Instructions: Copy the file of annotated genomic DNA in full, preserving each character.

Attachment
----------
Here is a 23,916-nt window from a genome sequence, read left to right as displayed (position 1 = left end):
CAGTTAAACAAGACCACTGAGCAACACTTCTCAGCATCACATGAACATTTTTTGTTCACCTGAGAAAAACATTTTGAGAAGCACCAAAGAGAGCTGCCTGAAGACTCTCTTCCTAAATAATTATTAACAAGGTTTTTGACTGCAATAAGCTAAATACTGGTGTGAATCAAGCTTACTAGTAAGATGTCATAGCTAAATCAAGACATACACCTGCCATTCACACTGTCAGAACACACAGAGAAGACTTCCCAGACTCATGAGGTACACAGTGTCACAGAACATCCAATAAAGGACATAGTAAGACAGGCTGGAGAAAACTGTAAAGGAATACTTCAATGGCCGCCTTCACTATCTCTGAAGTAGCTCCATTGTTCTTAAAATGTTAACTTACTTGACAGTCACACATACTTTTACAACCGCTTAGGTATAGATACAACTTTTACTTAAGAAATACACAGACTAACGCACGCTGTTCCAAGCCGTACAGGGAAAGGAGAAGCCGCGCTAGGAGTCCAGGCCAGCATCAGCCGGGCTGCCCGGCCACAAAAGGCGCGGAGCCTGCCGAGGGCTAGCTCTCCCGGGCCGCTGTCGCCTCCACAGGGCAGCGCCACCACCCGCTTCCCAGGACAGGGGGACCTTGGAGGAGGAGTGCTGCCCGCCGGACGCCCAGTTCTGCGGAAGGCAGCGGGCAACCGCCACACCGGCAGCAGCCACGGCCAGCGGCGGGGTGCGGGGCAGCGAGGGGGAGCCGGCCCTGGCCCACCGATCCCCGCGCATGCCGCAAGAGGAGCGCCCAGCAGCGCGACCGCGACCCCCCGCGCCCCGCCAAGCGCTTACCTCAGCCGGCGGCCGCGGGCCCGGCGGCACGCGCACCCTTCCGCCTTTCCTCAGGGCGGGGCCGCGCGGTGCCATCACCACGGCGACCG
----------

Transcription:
Here is a 23,916-nt window from a genome sequence, read left to right as displayed (position 1 = left end):
CAGTTAAACAAGACCACTGAGCAACACTTCTCAGCATCACATGAACATTTTTTGTTCACCTGAGAAAAACATTTTGAGAAGCACCAAAGAGAGCTGCCTGAAGACTCTCTTCCTAAATAATTATTAACAAGGTTTTTGACTGCAATAAGCTAAATACTGGTGTGAATCAAGCTTACTAGTAAGATGTCATAGCTAAATCAAGACATACACCTGCCATTCACACTGTCAGAACACACAGAGAAGACTTCCCAGACTCATGAGGTACACAGTGTCACAGAACATCCAATAAAGGACATAGTAAGACAGGCTGGAGAAAACTGTAAAGGAATACTTCAATGGCCGCCTTCACTATCTCTGAAGTAGCTCCATTGTTCTTAAAATGTTAACTTACTTGACAGTCACACATACTTTTACAACCGCTTAGGTATAGATACAACTTTTACTTAAGAAATACACAGACTAACGCACGCTGTTCCAAGCCGTACAGGGAAAGGAGAAGCCGCGCTAGGAGTCCAGGCCAGCATCAGCCGGGCTGCCCGGCCACAAAAGGCGCGGAGCCTGCCGAGGGCTAGCTCTCCCGGGCCGCTGTCGCCTCCACAGGGCAGCGCCACCACCCGCTTCCCAGGACAGGGGGACCTTGGAGGAGGAGTGCTGCCCGCCGGACGCCCAGTTCTGCGGAAGGCAGCGGGCAACCGCCACACCGGCAGCAGCCACGGCCAGCGGCGGGGTGCGGGGCAGCGAGGGGGAGCCGGCCCTGGCCCACCGATCCCCGCGCATGCCGCAAGAGGAGCGCCCAGCAGCGCGACCGCGACCCCCCGCGCCCCGCCAAGCGCTTACCTCAGCCGGCGGCCGCGGGCCCGGCGGCACGCGCACCCTTCCGCCTTTCCTCAGGGCGGGGCCGCGCGGTGCCATCACCACGGCGACCG